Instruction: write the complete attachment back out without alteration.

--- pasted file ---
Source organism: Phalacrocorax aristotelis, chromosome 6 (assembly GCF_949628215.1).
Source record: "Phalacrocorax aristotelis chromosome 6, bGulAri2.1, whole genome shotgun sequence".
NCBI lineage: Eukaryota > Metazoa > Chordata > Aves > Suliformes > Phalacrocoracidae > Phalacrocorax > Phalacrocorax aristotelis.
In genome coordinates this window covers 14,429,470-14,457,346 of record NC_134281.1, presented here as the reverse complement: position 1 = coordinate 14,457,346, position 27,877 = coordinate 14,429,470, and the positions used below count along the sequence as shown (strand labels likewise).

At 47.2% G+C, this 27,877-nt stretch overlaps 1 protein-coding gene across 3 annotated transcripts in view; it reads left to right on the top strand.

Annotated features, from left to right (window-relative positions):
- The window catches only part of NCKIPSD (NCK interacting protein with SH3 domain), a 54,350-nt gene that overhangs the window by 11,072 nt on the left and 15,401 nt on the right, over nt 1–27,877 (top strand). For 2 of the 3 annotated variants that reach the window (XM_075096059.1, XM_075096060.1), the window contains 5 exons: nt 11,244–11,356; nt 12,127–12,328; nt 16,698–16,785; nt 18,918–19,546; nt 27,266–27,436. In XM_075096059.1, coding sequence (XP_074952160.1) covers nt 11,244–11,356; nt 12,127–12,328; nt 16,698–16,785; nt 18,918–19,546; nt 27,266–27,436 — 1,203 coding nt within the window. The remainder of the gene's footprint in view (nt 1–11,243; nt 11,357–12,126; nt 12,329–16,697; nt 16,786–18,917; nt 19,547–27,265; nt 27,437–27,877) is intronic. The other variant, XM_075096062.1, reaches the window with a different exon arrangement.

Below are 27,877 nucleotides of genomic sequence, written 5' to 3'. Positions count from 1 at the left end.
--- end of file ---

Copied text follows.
Source organism: Phalacrocorax aristotelis, chromosome 6 (assembly GCF_949628215.1).
Source record: "Phalacrocorax aristotelis chromosome 6, bGulAri2.1, whole genome shotgun sequence".
NCBI lineage: Eukaryota > Metazoa > Chordata > Aves > Suliformes > Phalacrocoracidae > Phalacrocorax > Phalacrocorax aristotelis.
In genome coordinates this window covers 14,429,470-14,457,346 of record NC_134281.1, presented here as the reverse complement: position 1 = coordinate 14,457,346, position 27,877 = coordinate 14,429,470, and the positions used below count along the sequence as shown (strand labels likewise).

At 47.2% G+C, this 27,877-nt stretch overlaps 1 protein-coding gene across 3 annotated transcripts in view; it reads left to right on the top strand.

Annotated features, from left to right (window-relative positions):
- The window catches only part of NCKIPSD (NCK interacting protein with SH3 domain), a 54,350-nt gene that overhangs the window by 11,072 nt on the left and 15,401 nt on the right, over nt 1–27,877 (top strand). For 2 of the 3 annotated variants that reach the window (XM_075096059.1, XM_075096060.1), the window contains 5 exons: nt 11,244–11,356; nt 12,127–12,328; nt 16,698–16,785; nt 18,918–19,546; nt 27,266–27,436. In XM_075096059.1, coding sequence (XP_074952160.1) covers nt 11,244–11,356; nt 12,127–12,328; nt 16,698–16,785; nt 18,918–19,546; nt 27,266–27,436 — 1,203 coding nt within the window. The remainder of the gene's footprint in view (nt 1–11,243; nt 11,357–12,126; nt 12,329–16,697; nt 16,786–18,917; nt 19,547–27,265; nt 27,437–27,877) is intronic. The other variant, XM_075096062.1, reaches the window with a different exon arrangement.

Below are 27,877 nucleotides of genomic sequence, written 5' to 3'. Positions count from 1 at the left end.